Making Temple Covenants After 5 Months of Civil Marriage

My husband and I were civilly married in April. When we got engaged we did not expect that our wedding would turn out the way that it did. We fully expected to be able to make temple covenants with each other and with God. But then COVID-19 happened.

Getting Our Priorities Straight

planning to make temple covenants

I’m sure there are many who can relate to this. I spent a lot of time trying to prioritize the important things, and then one by one, those priorities were not options any longer.

After 2 months of reassessing our wedding plans, we decided that the most important thing was that we got married in the temple. We called the temple and set a date. It was canceled a week later when the Church announced that all the temples were closed until further notice.

Cue the tears. I had no idea what to do. We prayed together and decided that the Lord wanted us to get married sooner rather than later. We were (and still are) in a global pandemic and having each other to lean on during such an emotional time was imperative for us.

Related Link: Grieving for What Was Lost Because of COVID-19 

Changing the Original Wedding Date

Zoom Wedding Civil Ceremony

We decided to get married in April instead of our original date in May. We were civilly married in a small ceremony with only 10 people physically present (that was the allowed number of people for an outdoor gathering at the time). My family was able to attend over Zoom. It was a short ceremony and in our vows to each other, we both expressed how anxious we were to be sealed in the temple.

While this day was a happy one, there was also a feeling of slight disappointment. We both held current temple recommends and were both worthy to make temple covenants with each other and with God. But that was not an option for us through no fault of our own.

During our first five months of marriage, we were still unable to be sealed in the temple due to COVID restrictions. During these five months, we spent time getting to know each other more, becoming closer, and learning how to adjust to living with the other person.

The Temple

Manti Utah Temple
Manti Utah Temple © 2015 by Intellectual Reserve, Inc. All rights reserved.

After being married for five months, we decided to reevaluate our sealing situation. Originally we wanted to be sealed in Portland, Oregon. This was still not an option for us because we do not live in the state of Oregon. We opted for a temple in Utah (where we currently live) because of these restrictions.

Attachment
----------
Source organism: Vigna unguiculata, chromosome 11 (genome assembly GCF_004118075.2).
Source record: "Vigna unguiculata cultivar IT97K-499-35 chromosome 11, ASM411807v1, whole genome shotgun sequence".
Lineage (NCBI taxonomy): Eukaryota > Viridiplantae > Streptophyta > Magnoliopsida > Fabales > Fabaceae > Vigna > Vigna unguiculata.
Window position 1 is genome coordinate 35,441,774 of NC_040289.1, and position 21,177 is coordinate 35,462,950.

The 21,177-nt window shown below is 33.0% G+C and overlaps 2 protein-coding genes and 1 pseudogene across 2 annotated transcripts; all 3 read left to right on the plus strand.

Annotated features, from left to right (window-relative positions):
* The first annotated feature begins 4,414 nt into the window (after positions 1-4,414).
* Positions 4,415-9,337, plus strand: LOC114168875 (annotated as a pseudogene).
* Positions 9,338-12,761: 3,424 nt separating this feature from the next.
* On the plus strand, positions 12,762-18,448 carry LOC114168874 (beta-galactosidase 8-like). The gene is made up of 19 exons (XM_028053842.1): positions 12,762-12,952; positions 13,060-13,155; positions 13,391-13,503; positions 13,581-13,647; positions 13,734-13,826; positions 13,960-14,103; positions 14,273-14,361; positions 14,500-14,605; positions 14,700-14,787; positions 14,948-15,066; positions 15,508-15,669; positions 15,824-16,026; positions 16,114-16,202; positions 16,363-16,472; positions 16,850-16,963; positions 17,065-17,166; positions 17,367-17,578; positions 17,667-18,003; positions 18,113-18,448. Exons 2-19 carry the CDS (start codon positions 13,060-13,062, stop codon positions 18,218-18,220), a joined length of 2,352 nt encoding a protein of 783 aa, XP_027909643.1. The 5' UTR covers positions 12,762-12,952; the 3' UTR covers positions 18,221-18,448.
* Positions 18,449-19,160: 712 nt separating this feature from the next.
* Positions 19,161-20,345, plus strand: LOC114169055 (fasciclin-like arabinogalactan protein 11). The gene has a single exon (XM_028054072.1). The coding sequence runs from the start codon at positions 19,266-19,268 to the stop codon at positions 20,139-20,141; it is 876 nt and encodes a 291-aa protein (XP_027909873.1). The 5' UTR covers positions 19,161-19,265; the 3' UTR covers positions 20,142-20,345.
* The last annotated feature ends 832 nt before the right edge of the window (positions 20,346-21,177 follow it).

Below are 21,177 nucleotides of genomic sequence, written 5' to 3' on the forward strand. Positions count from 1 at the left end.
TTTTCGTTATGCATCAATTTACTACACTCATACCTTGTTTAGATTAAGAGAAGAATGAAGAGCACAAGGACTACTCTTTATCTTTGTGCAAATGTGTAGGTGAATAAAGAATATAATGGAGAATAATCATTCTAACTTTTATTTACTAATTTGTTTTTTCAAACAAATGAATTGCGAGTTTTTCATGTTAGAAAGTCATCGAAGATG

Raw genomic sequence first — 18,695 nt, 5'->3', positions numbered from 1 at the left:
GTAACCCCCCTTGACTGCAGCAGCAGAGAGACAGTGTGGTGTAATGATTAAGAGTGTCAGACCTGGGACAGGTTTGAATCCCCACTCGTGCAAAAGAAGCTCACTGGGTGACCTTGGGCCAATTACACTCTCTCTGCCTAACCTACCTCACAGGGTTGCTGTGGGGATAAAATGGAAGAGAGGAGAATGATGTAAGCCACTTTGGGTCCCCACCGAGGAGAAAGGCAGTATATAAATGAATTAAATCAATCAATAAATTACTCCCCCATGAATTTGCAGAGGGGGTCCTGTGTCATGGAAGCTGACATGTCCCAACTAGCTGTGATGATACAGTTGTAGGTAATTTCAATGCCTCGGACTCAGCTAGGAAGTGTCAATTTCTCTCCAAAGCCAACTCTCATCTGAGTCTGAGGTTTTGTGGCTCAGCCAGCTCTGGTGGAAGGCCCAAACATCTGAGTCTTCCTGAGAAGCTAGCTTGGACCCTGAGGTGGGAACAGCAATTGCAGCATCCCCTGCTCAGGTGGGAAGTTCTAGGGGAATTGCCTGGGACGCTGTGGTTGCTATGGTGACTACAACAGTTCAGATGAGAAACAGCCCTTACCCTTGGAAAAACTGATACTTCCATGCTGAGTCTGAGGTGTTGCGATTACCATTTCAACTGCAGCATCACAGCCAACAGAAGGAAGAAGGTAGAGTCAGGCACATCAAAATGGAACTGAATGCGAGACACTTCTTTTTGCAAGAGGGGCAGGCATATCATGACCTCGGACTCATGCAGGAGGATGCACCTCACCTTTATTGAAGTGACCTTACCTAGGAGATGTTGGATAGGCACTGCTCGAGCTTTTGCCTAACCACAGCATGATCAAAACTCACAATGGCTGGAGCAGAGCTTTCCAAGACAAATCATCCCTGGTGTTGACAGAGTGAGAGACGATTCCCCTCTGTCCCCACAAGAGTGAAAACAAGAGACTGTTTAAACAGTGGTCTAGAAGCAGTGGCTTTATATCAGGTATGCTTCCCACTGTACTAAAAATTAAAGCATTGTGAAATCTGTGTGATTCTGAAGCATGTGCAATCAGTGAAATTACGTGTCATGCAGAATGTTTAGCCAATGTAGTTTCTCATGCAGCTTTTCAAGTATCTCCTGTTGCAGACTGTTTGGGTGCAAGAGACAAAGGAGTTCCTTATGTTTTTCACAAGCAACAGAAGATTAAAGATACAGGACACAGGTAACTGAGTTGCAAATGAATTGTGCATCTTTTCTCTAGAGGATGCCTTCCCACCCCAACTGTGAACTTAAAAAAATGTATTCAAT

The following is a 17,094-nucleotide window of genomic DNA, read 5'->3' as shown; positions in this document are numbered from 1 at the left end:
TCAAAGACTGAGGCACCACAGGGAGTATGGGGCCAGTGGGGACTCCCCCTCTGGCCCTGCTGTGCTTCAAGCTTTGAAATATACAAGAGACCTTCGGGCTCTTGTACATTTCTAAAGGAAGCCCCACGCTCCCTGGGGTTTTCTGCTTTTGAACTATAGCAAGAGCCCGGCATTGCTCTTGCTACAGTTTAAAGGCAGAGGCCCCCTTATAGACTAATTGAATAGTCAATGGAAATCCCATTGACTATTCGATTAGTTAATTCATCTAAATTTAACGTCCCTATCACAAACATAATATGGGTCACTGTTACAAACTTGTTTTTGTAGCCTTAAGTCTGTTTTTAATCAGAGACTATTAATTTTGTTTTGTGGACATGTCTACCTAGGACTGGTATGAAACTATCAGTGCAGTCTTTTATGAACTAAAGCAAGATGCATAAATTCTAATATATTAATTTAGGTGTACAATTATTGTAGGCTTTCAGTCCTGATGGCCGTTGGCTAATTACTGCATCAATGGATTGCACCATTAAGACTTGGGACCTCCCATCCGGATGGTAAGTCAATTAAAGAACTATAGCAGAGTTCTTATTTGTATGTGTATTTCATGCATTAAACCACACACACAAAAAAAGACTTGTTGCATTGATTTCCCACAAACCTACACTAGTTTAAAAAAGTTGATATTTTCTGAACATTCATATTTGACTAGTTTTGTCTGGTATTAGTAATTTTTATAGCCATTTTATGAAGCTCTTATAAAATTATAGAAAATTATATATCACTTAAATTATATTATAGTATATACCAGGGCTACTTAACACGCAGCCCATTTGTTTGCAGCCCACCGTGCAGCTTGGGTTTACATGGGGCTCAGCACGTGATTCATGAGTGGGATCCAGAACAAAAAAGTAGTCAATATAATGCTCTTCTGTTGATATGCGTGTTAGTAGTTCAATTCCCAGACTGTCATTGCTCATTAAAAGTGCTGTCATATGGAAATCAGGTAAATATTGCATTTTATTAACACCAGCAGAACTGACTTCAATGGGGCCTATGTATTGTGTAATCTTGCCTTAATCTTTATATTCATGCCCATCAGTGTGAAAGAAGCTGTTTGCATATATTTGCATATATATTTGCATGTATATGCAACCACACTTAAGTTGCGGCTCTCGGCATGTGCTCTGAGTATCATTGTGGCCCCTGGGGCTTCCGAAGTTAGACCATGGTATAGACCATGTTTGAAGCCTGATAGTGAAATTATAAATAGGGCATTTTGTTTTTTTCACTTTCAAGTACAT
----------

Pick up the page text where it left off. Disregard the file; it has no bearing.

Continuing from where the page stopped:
We decided on the Manti Utah temple. It holds a rich history in the Church and in my husband’s family. One of his ancestors was the head stonemason during the construction of this temple. His great grandparents, grandparents, and parents were all married there. He is the youngest of seven children and none of his siblings chose to be married there.

I believe that the reason we needed to be civilly married first amidst all of these restrictions is that the Lord wanted us to be sealed in this temple and we would not have picked it otherwise.

We were sealed in August and I’m sure there are many other reasons things happened this way. All I know is that in hindsight, everything happened the way it was supposed to.

Related Link: Here’s Exactly What It’s Like to Be Sealed During COVID-19 

The Temple Covenants

First of all, the spirit was SO STRONG. I have been to many sealings and this one had a special spirit. At first, I thought that I was biased because it was my own sealing, but many of those in attendance came up to us afterward to say the same thing.

I think that the special spirit came from the quietness of the temple that day. We were the only ones there that day. They opened it for us and closed it when we left.

We later found out that we were sealed in the same room as my husband’s parents. This was especially tender since my husband’s mother passed away a few years ago. Although I was never able to meet her, I am certain that she was in that room.

Our sealer reminded us of the importance of all of the covenants that we had made previous to our sealing. He mentioned that all of these covenants build upon each other.

Finally, he said that he knew that we had both been waiting for this moment for a long time. He was absolutely right about that.

Because the state of Utah allows people to gather in groups of 50, we were able to have our families come to town. We were also allowed to 16 guests at our sealing ceremony.

Is There a Difference?

The next day my sister in law asked me if I felt that there was a difference between being civilly married and being sealed. To that my answer was a resounding YES.

Over the last few months, I have pondered at length on the importance of temple covenants. Because I was unable to make them, I am more grateful for them now that I would have otherwise been.

The gratitude that I feel for these temple covenants is more than I could have ever expected to feel. The security that I feel within my relationship with God and my husband has been strengthened.

For those who are still waiting for the chance to be sealed in the temple, know that the wait is absolutely worth it. The Lord sees you and he hears you. You will be blessed for your faithfulness and perseverance through this difficult time.

Do you know someone who was civilly married during COVID-19? Share in the comments.

Zoë Holyoak is currently a BYU student, photographer, and writer. Her hobbies include long walks through the ice cream aisle at the grocery store and correcting bad grammar. She is also a proud member of The Church of Jesus Christ of Latter-day Saints and served a mission for the Church in Portland, Oregon.